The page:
For nearly nine months, school districts across the state have been challenged by the repercussions of the COVID-19 pandemic. Many districts were forced to innovate to allow for distance learning.
For some small school districts, the innovation was just a natural step in a progression they started years ago.
Students in the Maple Public School District, a pre-K through 8th grade district roughly 15 minutes from El Reno in Canadian County, are currently in distance-learning.
Unlike other districts’ distance learning growing pains, Maple Public School District’s computer science curriculum was able to thrive in 2020, even in a rural district where Internet access isn't guaranteed. This was with the help of some pre-pandemic alterations to the curriculum.
"I don't even have Internet at my house, and that's (the same) for a lot of families," said Miranda Lewis, one of the district's teachers and the driving force behind Maple's computer education.
In addition to her duties as a social studies teacher, Lewis is teaching computer classes for students in grades 3, 4, 5, 7 and 8. Those classes are made available to all of Maple's 200 students. Some of them, such as those in pre-K, might only participate once a week, while those in 6th to 8th grade study computers every day.
From a computer science curriculum perspective, there's something for everybody. But until 2018, there hadn't been grade-specific standards in Oklahoma.
Now, there are five standards of activities:
1 -- Computer systems
2 -- Networking and internet
3 -- Data analysis
4 -- Algorithms and programming
5 -- Impacts of computer science
One point of understanding is the difference between computer application and computer science. The former involves computer functionality that can be applied across any field of study, such as a software system in which students do math.
Computer science is the study of computers themselves and what you can do with them, such as programming, networking, data warehousing, etc.
When it comes to the latter, most Oklahoma students participating in computer science curricula eventually study how to code Python, one of the most popular programming languages to learn and one of the most in-demand professionally. Some students also study Java or C#.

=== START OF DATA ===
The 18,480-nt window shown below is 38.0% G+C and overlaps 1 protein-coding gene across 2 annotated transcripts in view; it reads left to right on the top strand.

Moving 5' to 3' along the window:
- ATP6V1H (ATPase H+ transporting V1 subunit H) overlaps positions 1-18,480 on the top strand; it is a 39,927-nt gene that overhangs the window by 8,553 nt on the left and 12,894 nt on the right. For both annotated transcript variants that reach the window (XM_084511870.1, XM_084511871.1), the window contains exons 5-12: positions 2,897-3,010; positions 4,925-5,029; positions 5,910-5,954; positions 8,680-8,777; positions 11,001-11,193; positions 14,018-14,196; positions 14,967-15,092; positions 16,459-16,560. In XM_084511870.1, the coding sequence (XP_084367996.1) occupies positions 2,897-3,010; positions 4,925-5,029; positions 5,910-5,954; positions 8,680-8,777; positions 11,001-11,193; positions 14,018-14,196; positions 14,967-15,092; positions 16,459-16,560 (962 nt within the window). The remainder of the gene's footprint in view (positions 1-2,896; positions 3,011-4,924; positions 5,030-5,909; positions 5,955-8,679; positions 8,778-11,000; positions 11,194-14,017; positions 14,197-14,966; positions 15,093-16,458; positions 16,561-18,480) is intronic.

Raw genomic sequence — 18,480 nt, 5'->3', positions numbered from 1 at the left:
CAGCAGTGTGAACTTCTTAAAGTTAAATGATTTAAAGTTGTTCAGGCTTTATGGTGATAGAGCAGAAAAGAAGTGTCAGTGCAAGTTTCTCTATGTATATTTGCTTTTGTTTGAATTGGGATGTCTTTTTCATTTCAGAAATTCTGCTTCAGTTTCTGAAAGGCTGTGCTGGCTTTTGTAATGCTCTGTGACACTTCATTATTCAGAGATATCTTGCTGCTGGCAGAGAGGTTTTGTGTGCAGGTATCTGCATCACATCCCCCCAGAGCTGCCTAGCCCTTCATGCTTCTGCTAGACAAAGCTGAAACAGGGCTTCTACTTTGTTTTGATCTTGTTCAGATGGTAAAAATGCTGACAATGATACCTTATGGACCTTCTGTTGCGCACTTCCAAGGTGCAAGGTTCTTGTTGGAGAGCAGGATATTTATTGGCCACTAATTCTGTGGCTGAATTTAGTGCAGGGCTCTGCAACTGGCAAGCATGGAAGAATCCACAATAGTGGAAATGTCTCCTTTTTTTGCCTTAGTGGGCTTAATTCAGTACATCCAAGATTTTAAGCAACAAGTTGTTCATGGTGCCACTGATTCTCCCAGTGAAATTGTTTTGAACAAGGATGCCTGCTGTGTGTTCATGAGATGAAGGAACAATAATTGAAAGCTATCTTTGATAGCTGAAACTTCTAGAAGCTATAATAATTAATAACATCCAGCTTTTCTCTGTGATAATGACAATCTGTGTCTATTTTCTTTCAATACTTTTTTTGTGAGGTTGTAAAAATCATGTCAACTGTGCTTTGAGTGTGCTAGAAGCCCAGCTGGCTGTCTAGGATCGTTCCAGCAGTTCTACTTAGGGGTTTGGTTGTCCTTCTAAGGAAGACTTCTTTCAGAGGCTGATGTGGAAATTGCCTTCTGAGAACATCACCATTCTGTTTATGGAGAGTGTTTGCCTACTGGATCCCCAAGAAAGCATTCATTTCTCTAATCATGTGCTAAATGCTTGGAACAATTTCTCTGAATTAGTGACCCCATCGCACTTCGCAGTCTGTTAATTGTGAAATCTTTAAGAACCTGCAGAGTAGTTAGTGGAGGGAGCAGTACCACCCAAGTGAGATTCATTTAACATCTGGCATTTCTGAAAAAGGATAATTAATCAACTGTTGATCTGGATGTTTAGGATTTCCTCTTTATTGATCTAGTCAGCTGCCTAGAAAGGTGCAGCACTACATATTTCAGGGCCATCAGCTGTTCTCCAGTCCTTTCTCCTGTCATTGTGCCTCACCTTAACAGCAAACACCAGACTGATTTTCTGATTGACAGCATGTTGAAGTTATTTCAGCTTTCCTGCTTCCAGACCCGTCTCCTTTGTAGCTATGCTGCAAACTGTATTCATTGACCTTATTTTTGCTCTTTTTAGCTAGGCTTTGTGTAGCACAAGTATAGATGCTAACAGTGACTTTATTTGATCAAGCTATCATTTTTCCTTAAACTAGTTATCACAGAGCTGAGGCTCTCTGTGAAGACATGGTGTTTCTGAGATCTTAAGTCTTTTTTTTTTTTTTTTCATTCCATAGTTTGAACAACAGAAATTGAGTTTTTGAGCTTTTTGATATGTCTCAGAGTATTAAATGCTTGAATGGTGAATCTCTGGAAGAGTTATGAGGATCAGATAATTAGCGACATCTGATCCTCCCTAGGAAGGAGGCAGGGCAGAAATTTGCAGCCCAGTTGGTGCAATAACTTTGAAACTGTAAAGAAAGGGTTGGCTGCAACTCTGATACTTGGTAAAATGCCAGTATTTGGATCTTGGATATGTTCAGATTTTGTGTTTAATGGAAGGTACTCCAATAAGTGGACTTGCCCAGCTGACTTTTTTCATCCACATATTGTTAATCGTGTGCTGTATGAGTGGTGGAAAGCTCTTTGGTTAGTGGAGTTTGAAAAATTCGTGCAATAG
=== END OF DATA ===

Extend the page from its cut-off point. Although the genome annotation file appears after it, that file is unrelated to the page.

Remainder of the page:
Like it has with virtually everything, COVID-19 has had an impact on computer science education. Not only has the pandemic interrupted the level of collaboration student programmers are able to undertake, students are also impacted by the basics.
"The impacts that the pandemic has had on computer science aren't unique, underscoring the inequality of the digital divide," said Karen Leonard, the state director of Education Technology and Computer Science.
She said the primary problems for school districts are access to devices and quality WiFi. A recent survey done in coordination with the Oklahoma State Department of Education found that 1 in 4 students in Oklahoma didn't have Internet access at home.
Leonard said that with the help of the Education Stabilization Fund (ESF), the state Department of Education was able to award 50,000 hotspots to 175 districts across the state.
That's a big deal to bridge that gap.
"Geography shouldn't be a primary limitation of access," said Levi Patrick, Oklahoma's Assistant Executive Director of Curriculum and Instruction.
Patrick noted that, much like it is with math and reading, computer science is a discipline that strengthens a student's ability to do other work.
"If English and math are priorities, what role does computer science play?" he asked.
Leonard also cited Freedom Public Schools in Woods County and Norwood Public Schools in Cherokee County as two other small Oklahoma school districts that have excelled in adapting to the pandemic when it comes to computer science.
There is power in the Oklahoma small school, Patrick explained.
"One person with the capacity has the chance to influence the system," he said.
For Maple, that “one person” has been Lewis.
She's been with the district for 11 years and is quick to praise Superintendent Bill Derryberry, the Maple school board and staff, calling them "unmatched" when it comes to being "child-focused" and "future-focused."
But the same could be said for Lewis, who many years ago sought out solutions to a common rural-school problem: How to support students in 4H and FFA, who would often have to be physically away from school for long periods of time.
"We really encourage that (extracurricular) involvement, but it also means they can be away for a week at a time," she said.
Lewis taught herself Google Classroom many years ago, and then she discovered Acellus Learning Accelerator. Maple was using Acellus for math and reading, but she extended its capabilities for the district to coding and STEM (science, technology, engineering and mathematics) education.
One of the aspects of Acellus that Lewis particularly likes is that it will move quick-learners to a tougher academic rigor, allowing them to grow at their own pace.
"They'll work at their own pace," she said. "They'll do a video and apply it, do a video and apply it."
It should be noted that the same goes for Lewis, who spends some of her free time working ahead to learn so that she can help her students.
"Sometimes, we have to do it together to figure it out," she said.
The Oklahoma Media Center, launched by Local Media Foundation with financial support from Inasmuch Foundation and the Walton Family Foundation, is a collaborative of 18 Oklahoma newsrooms that includes print, broadcast and digital partners. The OMC’s first project is Changing Course: Education & COVID. Griffin Communications is part of the collaborative, and this story is part of that effort.